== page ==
Record Suspension (Pardon)

Important Note - Changes in March 2012

As of March 13th, 2012, the federal government passed Bill C-10 ("Safe Streets and Communities Act") , which resulted in amendments to the Criminal Records Act (CRA). These amendments resulted in changes to the pardon name, eligibility requirements, and waiting periods, which are outlined as follows:

• The term "pardon" is legally replaced with the term "record suspension";
• The waiting period for a record suspension increased to 5 years for all summary convictions and to 10 years for all indictable convictions;
• Individuals convicted of sexual offences against minors (with certain exceptions) and those who have been convicted of more than three indictable charges, each with a sentence of two or more years, are now ineligible for a record suspension.

IMPORTANT: Applications received on or before March 12, 2012 will be accepted for processing as "pardon" applications under the former CRA, as long as they were deemed to be eligible and complete by the Parole Board of Canada at the time of receipt.

 

All applications received as of March 13, 2012, deemed to be eligible and complete, and accepted for processing, will be processed as a "record suspension" under the new CRA.

The Parole Board of Canada is the only federal government agency responsible for enforcing the CRA. For further information, please contact the Parole Board of Canada (PBC) at 1-800-874-2652 (press 5 when automated message begins) to speak with a record suspension advisor, or visit their website at

http://pbc-clcc.gc.ca/prdons/servic-eng.shtml

 

At the John Howard Society of Toronto, we offer a record suspension service to help individuals put together their record suspension applications. Putting together a record suspension is similar to filing your taxes in that:

• Like the Canada Revenue Agency, only one federal government agency - the Parole Board of Canada - has the sole authority to grant or deny record suspensions; and
• Like filing your taxes, you can prepare your application on your own, or you can use a company or lawyer. The only difference is that companies and lawyers will charge a different service fee in addition to the application costs. At the John Howard Society of Toronto, our service administration fee is $299.

You may have heard about companies and/or lawyers that can "guarantee" your record suspension or "expedite" your application. However, as shown above, only the Parole Board of Canada has the sole authority to deny or grant a record suspension. Additionally, since all companies and lawyers must submit your final record suspension application to the Parole Board of Canada, they cannot control the time it takes for the federal government to make a decision on your application, nor can they control the time it takes for the RCMP, courts, and local police to provide documents required for your application. The truth is that it is impossible for them to speed up the process or guarantee the outcome. You would be paying a few extra hundred dollars for these false proclamations. The eligibility requirements and process are the same for everyone as outlined in the CRA. Finally, you may have also heard of rumours indicating that the pardon/record suspension will be eliminated soon; these are merely advertising tactics. The Parole Board of Canada has also issued a fraud alert in warning individuals against using companies that sound like a government agency.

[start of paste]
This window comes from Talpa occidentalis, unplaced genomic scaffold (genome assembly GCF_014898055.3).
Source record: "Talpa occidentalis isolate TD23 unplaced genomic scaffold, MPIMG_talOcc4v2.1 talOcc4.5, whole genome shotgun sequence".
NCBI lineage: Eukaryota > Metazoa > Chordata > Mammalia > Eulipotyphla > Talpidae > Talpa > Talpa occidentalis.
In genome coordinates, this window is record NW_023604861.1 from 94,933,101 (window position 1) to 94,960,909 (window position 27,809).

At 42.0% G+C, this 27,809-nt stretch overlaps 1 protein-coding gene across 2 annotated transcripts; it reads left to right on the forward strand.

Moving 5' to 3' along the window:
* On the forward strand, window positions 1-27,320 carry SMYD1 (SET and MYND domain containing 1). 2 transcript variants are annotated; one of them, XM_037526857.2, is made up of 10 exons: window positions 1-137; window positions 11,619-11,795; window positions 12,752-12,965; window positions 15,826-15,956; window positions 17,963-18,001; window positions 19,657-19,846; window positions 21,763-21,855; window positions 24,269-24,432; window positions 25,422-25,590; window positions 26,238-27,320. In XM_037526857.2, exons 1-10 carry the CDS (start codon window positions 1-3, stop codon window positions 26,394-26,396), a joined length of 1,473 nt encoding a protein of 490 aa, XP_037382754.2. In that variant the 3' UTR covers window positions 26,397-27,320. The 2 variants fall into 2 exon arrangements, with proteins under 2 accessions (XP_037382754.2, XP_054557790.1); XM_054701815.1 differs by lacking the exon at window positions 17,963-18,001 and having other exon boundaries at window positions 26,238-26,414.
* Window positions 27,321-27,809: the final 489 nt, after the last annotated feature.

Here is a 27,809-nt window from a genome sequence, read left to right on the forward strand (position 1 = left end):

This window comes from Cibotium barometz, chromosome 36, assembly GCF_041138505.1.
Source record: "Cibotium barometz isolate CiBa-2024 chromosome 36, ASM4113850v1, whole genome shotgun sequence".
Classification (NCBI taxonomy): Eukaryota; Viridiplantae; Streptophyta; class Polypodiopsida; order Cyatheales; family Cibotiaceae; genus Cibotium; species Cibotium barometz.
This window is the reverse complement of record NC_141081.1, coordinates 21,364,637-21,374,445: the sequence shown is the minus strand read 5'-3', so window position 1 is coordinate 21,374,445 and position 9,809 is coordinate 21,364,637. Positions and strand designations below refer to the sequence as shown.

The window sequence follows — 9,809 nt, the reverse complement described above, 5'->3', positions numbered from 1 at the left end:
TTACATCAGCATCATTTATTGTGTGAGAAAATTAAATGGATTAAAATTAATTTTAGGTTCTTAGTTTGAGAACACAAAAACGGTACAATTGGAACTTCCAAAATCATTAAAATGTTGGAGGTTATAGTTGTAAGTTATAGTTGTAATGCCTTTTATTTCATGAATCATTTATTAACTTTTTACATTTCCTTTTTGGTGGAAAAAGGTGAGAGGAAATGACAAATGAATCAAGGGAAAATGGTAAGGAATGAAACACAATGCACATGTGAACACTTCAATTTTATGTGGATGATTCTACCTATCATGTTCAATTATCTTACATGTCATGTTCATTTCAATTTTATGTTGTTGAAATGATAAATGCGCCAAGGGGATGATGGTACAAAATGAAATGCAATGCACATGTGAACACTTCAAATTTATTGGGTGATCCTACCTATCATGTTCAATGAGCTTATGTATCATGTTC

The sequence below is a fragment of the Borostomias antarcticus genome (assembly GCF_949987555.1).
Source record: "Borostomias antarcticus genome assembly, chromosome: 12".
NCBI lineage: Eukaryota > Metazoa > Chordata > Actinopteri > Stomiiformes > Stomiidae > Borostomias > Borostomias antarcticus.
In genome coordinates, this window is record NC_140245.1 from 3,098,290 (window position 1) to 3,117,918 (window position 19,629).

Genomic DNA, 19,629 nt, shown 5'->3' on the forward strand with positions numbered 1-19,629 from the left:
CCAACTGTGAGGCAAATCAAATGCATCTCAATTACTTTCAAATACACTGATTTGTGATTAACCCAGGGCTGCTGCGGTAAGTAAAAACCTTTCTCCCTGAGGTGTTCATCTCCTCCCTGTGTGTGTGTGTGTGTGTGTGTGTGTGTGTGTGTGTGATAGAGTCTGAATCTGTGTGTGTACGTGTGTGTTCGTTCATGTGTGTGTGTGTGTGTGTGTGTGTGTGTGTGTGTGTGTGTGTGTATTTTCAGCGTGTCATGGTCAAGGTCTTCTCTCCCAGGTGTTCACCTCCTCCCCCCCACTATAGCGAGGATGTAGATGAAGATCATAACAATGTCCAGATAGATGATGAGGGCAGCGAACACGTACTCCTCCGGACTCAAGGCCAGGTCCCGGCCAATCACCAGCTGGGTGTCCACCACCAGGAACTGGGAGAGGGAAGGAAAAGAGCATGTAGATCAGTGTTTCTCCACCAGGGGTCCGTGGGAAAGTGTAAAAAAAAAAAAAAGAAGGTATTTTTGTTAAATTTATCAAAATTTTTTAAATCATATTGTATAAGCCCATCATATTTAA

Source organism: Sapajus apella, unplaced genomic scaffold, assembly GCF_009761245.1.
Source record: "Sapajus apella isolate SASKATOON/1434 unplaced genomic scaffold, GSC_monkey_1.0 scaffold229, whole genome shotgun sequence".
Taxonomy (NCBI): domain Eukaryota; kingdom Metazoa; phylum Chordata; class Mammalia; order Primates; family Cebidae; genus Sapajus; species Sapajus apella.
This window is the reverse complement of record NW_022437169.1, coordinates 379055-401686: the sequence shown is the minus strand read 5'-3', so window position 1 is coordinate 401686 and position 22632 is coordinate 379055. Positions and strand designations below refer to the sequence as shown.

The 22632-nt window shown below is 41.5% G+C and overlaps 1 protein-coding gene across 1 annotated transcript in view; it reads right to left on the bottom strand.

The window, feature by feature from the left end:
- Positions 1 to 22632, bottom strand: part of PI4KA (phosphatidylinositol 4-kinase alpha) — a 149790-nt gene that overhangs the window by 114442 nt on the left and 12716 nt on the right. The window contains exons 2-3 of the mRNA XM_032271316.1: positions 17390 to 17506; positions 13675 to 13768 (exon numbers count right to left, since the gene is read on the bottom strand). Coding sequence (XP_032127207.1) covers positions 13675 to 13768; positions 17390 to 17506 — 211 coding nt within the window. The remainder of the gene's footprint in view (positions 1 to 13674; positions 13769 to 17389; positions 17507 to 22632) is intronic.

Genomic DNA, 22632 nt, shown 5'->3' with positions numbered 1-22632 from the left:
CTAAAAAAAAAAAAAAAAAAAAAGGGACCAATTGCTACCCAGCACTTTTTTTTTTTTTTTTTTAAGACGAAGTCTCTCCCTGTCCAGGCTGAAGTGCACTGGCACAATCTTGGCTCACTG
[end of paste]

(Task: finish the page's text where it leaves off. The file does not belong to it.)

The fraud alert can be found here: http://pbc-clcc.gc.ca/prdons/fraud-eng.shtml

 

 

- What is a record suspension (formerly known as a pardon)?

 

- Some reasons for obtaining a record suspension

 

- When can you apply for a record suspension?

 

- What the John Howard Society of Toronto does to help?

 

- How do I apply?

 

- Fees

 

- Travel Waivers  

 

 

What is a record suspension (formerly known as a pardon)?

Receiving a record suspension means that your judicial record of conviction is kept separate and apart from other criminal records. This means that your convictions will not be revealed on criminal record checks. It does not erase a criminal record.

The CRA removes all information about the conviction for which you received the record suspension from the Canadian Police Information Centre (CPIC). Federal agencies cannot give out information about your past convictions without approval from the Minister of Public Safety Canada.

A record suspension removes disqualifications caused by a criminal conviction, such as the ability to contract with the federal government, or eligibility for Canadian citizenship. If you are convicted of a new offence, the information may lead to a reactivation of the record in the CPIC.

 

 

Some reasons for obtaining a record suspension:

• Better prospects for employment;
• More freedom to travel outside of Canada;
• Less difficulty getting immigration status;
• Insurance approval;
• Reduced risk of negative impacts on child custody, visitation and adoption;
• Less hassle renting an apartment;
• Improved prospects of meeting educational requirements; and
• Greater peace of mind and self-respect.

Completing this process helps to reduce any stigma and shame associated with past involvement in the criminal justice system, and it will certainly provide you with a clean slate to achieve your goals. It allows people who have made positive life changes to be freed from the many negative impacts of having a criminal record. People have the right not to be discriminated against because of a criminal conviction for which they have received a record suspension.